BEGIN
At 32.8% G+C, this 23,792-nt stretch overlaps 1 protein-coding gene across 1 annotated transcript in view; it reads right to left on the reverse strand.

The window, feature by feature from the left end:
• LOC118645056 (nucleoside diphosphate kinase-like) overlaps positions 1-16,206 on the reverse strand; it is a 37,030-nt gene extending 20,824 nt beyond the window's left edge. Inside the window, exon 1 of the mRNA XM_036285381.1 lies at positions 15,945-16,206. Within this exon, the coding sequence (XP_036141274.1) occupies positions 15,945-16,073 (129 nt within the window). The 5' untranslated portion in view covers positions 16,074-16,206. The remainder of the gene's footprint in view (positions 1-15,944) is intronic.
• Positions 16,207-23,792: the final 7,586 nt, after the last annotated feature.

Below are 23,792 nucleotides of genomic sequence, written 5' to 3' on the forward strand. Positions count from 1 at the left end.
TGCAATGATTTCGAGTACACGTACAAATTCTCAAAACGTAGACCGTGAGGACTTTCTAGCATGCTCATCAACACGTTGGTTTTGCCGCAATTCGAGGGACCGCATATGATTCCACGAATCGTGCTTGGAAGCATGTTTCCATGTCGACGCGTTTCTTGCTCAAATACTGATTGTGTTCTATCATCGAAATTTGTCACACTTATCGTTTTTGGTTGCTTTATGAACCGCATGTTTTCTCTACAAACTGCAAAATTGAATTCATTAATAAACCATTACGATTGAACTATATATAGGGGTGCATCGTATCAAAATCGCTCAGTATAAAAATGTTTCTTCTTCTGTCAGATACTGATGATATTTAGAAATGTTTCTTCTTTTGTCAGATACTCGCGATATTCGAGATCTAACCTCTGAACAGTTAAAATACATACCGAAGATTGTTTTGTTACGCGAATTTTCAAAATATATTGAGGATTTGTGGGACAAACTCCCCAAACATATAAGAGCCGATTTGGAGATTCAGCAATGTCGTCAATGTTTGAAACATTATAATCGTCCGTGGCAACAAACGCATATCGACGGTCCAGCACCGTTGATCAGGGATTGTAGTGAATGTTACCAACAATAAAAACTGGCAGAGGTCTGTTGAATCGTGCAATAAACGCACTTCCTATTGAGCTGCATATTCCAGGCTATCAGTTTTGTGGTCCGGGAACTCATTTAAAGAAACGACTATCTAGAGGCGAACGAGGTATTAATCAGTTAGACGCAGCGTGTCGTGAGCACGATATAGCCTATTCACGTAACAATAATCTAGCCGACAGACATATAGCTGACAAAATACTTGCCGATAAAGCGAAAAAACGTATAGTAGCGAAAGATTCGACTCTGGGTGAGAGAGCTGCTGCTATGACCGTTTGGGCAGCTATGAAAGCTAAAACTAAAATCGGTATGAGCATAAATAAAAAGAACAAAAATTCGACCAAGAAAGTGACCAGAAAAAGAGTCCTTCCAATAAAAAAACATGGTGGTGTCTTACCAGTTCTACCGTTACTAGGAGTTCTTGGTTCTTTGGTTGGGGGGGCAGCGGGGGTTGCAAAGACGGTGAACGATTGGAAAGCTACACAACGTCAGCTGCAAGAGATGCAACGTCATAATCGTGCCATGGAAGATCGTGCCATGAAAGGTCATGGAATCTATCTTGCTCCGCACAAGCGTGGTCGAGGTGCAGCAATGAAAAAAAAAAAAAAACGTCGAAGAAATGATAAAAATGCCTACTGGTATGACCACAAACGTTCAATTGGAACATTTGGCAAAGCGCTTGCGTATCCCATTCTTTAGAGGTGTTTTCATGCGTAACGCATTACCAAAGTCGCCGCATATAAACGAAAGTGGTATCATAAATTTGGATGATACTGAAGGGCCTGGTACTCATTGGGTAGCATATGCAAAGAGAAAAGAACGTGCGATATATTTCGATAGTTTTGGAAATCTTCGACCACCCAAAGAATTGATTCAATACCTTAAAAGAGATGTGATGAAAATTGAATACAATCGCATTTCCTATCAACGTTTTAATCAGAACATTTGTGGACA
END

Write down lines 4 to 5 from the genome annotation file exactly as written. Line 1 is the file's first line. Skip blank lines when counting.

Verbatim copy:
• Positions 16,207-23,792: the final 7,586 nt, after the last annotated feature.

Below are 23,792 nucleotides of genomic sequence, written 5' to 3' on the forward strand. Positions count from 1 at the left end.